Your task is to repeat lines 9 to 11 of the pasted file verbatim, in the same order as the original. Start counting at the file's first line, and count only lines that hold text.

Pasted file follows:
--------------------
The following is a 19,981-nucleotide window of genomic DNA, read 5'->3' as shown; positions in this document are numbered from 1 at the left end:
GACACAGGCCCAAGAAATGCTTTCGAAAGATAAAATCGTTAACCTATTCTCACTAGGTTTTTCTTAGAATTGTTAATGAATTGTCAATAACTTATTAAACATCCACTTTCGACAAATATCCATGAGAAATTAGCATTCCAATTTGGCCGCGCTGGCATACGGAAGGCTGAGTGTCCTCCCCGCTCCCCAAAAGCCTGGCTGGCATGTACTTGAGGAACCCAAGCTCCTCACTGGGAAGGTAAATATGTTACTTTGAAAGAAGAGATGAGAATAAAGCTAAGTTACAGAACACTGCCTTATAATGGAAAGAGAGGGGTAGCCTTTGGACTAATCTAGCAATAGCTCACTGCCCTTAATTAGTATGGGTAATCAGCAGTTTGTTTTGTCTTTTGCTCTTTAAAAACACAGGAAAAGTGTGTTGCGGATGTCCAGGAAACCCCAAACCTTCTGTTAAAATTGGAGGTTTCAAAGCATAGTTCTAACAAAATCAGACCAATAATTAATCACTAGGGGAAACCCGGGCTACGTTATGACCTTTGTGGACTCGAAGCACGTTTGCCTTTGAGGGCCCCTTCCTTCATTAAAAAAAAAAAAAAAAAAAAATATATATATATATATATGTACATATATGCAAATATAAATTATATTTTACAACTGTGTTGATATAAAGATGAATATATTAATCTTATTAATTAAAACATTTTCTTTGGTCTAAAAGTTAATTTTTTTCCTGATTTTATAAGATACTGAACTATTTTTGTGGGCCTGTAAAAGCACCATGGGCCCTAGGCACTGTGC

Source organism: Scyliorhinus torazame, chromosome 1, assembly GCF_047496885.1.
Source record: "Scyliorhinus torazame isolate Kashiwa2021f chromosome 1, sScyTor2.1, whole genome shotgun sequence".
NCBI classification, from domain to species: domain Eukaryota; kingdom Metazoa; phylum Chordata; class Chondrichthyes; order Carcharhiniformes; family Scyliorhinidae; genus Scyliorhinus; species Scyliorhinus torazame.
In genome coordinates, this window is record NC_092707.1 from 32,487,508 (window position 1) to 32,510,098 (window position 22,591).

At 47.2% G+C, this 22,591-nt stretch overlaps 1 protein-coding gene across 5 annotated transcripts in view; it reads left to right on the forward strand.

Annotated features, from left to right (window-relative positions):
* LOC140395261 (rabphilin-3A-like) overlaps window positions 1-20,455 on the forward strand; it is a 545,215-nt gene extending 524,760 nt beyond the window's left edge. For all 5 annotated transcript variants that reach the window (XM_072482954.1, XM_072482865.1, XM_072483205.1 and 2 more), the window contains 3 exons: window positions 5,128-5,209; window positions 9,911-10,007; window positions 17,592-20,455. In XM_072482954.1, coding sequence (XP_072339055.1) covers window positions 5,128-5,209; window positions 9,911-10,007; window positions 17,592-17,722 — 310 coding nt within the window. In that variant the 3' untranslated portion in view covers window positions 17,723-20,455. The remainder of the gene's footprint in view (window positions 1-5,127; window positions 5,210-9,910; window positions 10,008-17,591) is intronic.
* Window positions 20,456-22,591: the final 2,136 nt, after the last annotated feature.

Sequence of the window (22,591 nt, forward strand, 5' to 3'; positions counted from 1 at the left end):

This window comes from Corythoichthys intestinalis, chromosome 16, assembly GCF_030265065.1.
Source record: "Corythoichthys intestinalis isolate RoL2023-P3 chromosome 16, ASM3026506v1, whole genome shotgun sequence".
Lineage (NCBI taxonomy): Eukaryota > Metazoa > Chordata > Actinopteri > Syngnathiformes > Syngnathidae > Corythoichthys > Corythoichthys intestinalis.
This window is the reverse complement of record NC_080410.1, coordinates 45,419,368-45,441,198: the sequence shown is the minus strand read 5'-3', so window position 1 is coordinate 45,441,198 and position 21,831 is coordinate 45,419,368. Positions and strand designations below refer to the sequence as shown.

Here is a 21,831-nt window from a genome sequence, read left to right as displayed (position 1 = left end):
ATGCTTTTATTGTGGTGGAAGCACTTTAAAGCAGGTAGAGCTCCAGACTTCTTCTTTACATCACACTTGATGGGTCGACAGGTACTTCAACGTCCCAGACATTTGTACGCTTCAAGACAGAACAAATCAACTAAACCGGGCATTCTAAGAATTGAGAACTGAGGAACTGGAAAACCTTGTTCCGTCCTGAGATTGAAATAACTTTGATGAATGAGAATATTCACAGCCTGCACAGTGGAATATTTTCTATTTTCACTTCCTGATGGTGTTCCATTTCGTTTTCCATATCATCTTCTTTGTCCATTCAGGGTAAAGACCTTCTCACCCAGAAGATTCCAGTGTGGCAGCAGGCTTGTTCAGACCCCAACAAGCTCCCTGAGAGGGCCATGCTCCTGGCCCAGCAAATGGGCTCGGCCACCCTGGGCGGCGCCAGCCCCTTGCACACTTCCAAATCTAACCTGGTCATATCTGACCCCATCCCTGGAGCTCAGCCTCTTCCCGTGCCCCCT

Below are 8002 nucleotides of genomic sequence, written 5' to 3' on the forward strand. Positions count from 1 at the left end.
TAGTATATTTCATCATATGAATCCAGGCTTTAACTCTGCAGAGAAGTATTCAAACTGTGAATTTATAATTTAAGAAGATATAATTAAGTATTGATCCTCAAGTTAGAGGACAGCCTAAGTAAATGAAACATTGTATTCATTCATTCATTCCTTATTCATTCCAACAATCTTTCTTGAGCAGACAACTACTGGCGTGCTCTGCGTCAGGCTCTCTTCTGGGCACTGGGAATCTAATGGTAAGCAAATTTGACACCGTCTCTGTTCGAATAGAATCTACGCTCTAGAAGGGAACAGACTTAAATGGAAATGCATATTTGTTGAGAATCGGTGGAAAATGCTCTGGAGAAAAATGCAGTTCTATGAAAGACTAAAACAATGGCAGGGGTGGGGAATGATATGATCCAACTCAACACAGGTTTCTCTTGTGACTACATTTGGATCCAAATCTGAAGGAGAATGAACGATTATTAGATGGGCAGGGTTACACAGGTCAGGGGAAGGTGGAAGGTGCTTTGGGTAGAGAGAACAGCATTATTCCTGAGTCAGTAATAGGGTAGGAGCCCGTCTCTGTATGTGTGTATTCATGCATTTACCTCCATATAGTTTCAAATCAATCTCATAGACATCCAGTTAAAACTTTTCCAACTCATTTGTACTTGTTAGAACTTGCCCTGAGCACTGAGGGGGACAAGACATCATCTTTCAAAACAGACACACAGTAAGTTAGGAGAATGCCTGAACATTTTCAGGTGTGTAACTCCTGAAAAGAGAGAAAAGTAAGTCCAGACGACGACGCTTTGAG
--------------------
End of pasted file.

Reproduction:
* LOC140395261 (rabphilin-3A-like) overlaps window positions 1-20,455 on the forward strand; it is a 545,215-nt gene extending 524,760 nt beyond the window's left edge. For all 5 annotated transcript variants that reach the window (XM_072482954.1, XM_072482865.1, XM_072483205.1 and 2 more), the window contains 3 exons: window positions 5,128-5,209; window positions 9,911-10,007; window positions 17,592-20,455. In XM_072482954.1, coding sequence (XP_072339055.1) covers window positions 5,128-5,209; window positions 9,911-10,007; window positions 17,592-17,722 — 310 coding nt within the window. In that variant the 3' untranslated portion in view covers window positions 17,723-20,455. The remainder of the gene's footprint in view (window positions 1-5,127; window positions 5,210-9,910; window positions 10,008-17,591) is intronic.
* Window positions 20,456-22,591: the final 2,136 nt, after the last annotated feature.

Sequence of the window (22,591 nt, forward strand, 5' to 3'; positions counted from 1 at the left end):